The crew called it a wrap, but there were a few things I had seen on a ridge near the “Left Hook” area. We had a small window where the ridge was going to be in the sunlight so Trent and I got up early one last time to get the shots. One was super straight forward; ski down a steep exposed ridge and send it 15-20 feet out the bottom. The toughest part was getting down to the ridge; I had to hang of off trees and manoeuvre my skis around them to get into position. I got half way to where I wanted to start and looked up, wondering if I should bail on the idea. It looked almost harder to go up than it would be to continue manoeuvring down to ski the line I had never skied before, I forced the thoughts of surrendering out of my head and continued.
That run didn’t turn out as I hoped; it was shorter than It looked and really steep, so my turns weren’t as smooth as I had envisioned, but after I was able to scope out a double drop from below and it was good to go, so I ripped up the Red Chair then onto the Peak Chair and over to the double. It was so steep between the two cliffs that when I came to the top it looked like it would be hard not to send the whole thing in one air, I even considered it, but as I got closer and closer to the edge I saw that if I just crept over the first 20 footer, the bottom (which was smaller) would be no problem. All I could hope for was that there were no rocks in that snowfield between the cliffs. The last drop in was one of the best of the whole trip, and the turns skiing out the bottom after stomping it, and knowing that that was it, that we were done, felt so good. I hooted and hollered as I skied through the runout then jumped on the phone to call Trent to see how the shot went, he was stoked. Now, it’s a wrap.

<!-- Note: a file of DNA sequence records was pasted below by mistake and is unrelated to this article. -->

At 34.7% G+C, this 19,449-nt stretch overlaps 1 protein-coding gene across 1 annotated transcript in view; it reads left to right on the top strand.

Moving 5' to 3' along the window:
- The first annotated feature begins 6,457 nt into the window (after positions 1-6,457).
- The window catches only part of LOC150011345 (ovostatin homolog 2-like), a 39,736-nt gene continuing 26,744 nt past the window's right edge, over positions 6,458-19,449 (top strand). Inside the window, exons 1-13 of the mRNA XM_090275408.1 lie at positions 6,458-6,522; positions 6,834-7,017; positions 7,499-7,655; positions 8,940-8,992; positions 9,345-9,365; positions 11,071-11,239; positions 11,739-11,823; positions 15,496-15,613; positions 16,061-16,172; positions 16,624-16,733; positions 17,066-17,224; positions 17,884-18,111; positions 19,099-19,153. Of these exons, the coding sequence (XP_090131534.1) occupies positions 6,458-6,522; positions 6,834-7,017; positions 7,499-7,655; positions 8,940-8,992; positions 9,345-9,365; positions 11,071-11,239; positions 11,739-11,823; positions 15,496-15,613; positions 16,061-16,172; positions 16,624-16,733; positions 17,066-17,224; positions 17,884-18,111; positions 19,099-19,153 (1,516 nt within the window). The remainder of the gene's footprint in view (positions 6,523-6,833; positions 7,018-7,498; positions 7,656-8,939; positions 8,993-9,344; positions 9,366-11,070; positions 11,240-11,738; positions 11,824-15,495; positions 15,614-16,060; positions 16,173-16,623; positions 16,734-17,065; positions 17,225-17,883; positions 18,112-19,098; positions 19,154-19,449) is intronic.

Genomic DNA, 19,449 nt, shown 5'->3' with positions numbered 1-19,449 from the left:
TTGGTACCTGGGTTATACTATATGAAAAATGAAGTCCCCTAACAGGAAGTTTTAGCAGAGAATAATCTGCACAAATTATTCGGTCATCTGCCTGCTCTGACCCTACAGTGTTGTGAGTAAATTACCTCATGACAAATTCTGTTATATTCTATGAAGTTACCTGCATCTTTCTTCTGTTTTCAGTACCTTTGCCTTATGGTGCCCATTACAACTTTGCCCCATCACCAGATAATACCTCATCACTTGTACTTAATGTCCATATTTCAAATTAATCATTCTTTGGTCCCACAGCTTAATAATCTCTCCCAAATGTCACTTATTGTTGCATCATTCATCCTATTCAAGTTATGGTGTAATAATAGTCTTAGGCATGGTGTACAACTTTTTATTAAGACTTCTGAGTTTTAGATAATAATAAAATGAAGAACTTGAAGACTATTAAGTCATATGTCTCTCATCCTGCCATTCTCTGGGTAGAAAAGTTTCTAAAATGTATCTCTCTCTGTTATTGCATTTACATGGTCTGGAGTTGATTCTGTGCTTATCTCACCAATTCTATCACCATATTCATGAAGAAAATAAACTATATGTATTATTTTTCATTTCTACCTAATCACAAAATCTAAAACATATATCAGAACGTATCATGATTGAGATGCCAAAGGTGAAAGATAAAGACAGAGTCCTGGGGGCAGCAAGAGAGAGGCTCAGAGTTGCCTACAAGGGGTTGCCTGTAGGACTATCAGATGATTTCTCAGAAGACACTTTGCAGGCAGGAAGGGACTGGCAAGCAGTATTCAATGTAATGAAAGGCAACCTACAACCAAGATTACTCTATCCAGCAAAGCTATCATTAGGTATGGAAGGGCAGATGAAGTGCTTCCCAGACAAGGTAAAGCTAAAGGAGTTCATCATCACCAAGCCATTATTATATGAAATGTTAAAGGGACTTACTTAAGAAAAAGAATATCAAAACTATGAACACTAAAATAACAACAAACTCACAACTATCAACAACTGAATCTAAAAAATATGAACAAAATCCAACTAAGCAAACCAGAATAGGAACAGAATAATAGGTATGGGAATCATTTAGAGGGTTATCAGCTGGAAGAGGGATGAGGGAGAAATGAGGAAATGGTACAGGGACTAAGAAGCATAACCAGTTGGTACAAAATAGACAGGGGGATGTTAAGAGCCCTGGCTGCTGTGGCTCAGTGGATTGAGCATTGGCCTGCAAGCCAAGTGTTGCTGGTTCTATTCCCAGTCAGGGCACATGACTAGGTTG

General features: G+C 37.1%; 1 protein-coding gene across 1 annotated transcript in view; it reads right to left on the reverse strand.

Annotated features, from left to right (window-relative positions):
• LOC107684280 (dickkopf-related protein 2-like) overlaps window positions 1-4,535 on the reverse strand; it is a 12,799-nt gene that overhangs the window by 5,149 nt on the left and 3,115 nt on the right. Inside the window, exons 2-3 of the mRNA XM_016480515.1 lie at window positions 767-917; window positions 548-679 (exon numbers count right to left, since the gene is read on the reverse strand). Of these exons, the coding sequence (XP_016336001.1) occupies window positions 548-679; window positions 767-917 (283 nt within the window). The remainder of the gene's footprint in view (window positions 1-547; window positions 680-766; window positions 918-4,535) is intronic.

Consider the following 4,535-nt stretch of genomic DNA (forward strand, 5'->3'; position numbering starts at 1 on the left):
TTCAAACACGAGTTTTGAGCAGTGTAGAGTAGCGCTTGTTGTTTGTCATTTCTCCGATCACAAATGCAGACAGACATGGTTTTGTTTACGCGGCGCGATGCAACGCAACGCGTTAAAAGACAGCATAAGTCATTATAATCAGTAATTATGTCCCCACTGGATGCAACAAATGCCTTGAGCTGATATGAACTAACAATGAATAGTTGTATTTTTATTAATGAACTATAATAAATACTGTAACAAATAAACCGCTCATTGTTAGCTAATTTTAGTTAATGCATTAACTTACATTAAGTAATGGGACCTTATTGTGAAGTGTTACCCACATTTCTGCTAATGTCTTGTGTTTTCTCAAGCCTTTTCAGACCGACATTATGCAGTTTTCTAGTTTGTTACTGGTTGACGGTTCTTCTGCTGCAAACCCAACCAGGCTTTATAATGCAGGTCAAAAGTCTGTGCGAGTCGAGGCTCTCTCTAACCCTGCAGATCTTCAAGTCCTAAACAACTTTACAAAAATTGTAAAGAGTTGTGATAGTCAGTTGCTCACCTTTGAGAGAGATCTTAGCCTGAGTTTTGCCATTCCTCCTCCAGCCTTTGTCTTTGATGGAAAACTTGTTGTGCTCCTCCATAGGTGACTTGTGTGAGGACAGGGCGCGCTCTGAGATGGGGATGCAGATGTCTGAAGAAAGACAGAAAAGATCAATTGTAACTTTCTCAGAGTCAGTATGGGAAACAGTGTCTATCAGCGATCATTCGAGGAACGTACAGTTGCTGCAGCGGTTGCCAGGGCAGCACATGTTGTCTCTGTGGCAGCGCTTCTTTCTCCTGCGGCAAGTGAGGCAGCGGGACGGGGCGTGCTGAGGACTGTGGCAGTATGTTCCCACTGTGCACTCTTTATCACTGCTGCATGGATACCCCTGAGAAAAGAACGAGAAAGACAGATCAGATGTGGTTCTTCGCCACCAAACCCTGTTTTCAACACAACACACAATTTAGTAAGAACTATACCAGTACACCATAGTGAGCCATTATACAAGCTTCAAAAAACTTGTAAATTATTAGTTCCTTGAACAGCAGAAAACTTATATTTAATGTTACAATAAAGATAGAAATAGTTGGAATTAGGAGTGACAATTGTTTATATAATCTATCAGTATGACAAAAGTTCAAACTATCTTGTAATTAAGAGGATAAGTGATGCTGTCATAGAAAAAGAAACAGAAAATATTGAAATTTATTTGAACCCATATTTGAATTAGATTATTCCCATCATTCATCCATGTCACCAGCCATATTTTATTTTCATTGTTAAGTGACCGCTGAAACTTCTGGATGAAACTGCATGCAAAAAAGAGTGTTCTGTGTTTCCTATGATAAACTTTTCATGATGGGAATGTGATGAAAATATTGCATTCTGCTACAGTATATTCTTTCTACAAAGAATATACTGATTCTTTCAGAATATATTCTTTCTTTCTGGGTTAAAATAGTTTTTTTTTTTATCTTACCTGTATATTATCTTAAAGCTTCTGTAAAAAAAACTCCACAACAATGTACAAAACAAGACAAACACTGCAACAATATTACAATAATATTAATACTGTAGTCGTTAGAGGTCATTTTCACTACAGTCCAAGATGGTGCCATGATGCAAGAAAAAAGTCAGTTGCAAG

The second part of our trip was just as fun and exciting as the first. Stevens Pass did not disappoint, and we couldn’t have hit it at a better time. It rained the night we arrived, absolutely nuked (or as we call it, puked) the entire two days we were there, then started raining again as soon as we were packing to leave. It was their biggest dump of the year, it was a busy weekend, but not where we were skiing.